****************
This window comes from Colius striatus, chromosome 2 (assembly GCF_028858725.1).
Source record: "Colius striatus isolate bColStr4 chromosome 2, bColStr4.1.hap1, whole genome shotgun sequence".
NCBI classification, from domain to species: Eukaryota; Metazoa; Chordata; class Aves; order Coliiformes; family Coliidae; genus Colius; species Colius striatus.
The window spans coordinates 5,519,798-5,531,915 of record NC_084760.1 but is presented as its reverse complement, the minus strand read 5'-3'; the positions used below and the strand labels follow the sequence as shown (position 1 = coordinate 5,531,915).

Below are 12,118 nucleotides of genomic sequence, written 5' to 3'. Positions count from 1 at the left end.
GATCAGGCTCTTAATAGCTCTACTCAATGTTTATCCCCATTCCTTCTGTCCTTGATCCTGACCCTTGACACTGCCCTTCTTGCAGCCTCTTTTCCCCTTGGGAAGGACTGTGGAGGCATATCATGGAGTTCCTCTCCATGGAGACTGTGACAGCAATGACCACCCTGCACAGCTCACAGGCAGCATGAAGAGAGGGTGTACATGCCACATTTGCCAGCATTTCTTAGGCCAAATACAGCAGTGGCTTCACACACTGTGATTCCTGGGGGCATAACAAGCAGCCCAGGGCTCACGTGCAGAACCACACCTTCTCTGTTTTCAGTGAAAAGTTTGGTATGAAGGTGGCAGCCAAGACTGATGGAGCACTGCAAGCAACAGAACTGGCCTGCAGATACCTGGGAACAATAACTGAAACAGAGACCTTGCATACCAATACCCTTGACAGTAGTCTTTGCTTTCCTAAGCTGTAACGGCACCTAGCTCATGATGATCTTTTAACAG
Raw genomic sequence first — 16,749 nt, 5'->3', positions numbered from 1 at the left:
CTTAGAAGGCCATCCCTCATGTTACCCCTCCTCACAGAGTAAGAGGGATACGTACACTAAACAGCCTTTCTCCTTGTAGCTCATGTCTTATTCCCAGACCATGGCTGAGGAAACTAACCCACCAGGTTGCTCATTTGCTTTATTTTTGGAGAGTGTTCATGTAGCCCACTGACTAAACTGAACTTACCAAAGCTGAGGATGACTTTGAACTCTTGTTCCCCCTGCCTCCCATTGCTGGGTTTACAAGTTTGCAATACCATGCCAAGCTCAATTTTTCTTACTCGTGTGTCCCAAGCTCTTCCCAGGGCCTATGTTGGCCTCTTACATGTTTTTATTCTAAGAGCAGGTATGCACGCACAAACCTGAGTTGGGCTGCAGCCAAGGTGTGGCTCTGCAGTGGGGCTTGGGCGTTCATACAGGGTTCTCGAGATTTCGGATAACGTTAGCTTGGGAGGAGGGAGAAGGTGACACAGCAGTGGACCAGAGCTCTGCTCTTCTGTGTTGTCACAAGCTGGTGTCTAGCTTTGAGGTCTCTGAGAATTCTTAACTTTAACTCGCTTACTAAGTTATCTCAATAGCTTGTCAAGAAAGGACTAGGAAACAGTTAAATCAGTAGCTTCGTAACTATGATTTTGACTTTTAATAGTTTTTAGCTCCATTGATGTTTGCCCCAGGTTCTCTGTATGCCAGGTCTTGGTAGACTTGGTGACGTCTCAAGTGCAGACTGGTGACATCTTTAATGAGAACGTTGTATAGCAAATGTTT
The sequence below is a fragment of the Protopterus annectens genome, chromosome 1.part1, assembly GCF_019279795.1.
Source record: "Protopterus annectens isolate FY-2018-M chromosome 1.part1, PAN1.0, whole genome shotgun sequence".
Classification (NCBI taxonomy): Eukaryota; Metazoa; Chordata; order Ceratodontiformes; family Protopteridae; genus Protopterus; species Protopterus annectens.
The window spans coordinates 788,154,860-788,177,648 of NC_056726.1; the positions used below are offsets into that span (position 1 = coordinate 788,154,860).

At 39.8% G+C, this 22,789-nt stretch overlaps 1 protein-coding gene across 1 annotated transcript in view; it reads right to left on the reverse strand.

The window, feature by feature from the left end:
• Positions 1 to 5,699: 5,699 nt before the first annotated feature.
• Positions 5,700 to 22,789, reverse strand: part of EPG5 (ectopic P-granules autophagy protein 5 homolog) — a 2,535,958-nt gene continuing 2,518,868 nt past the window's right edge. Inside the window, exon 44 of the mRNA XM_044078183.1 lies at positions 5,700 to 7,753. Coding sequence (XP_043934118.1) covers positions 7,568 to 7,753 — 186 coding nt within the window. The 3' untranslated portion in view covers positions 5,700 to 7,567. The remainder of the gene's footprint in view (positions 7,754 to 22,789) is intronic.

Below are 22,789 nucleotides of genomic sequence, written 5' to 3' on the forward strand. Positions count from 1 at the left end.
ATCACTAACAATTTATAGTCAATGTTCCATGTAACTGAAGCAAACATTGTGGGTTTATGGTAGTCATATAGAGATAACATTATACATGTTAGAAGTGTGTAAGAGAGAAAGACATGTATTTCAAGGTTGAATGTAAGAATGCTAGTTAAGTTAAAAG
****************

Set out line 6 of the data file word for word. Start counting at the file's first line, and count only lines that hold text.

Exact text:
GATCAGGCTCTTAATAGCTCTACTCAATGTTTATCCCCATTCCTTCTGTCCTTGATCCTGACCCTTGACACTGCCCTTCTTGCAGCCTCTTTTCCCCTTGGGAAGGACTGTGGAGGCATATCATGGAGTTCCTCTCCATGGAGACTGTGACAGCAATGACCACCCTGCACAGCTCACAGGCAGCATGAAGAGAGGGTGTACATGCCACATTTGCCAGCATTTCTTAGGCCAAATACAGCAGTGGCTTCACACACTGTGATTCCTGGGGGCATAACAAGCAGCCCAGGGCTCACGTGCAGAACCACACCTTCTCTGTTTTCAGTGAAAAGTTTGGTATGAAGGTGGCAGCCAAGACTGATGGAGCACTGCAAGCAACAGAACTGGCCTGCAGATACCTGGGAACAATAACTGAAACAGAGACCTTGCATACCAATACCCTTGACAGTAGTCTTTGCTTTCCTAAGCTGTAACGGCACCTAGCTCATGATGATCTTTTAACAG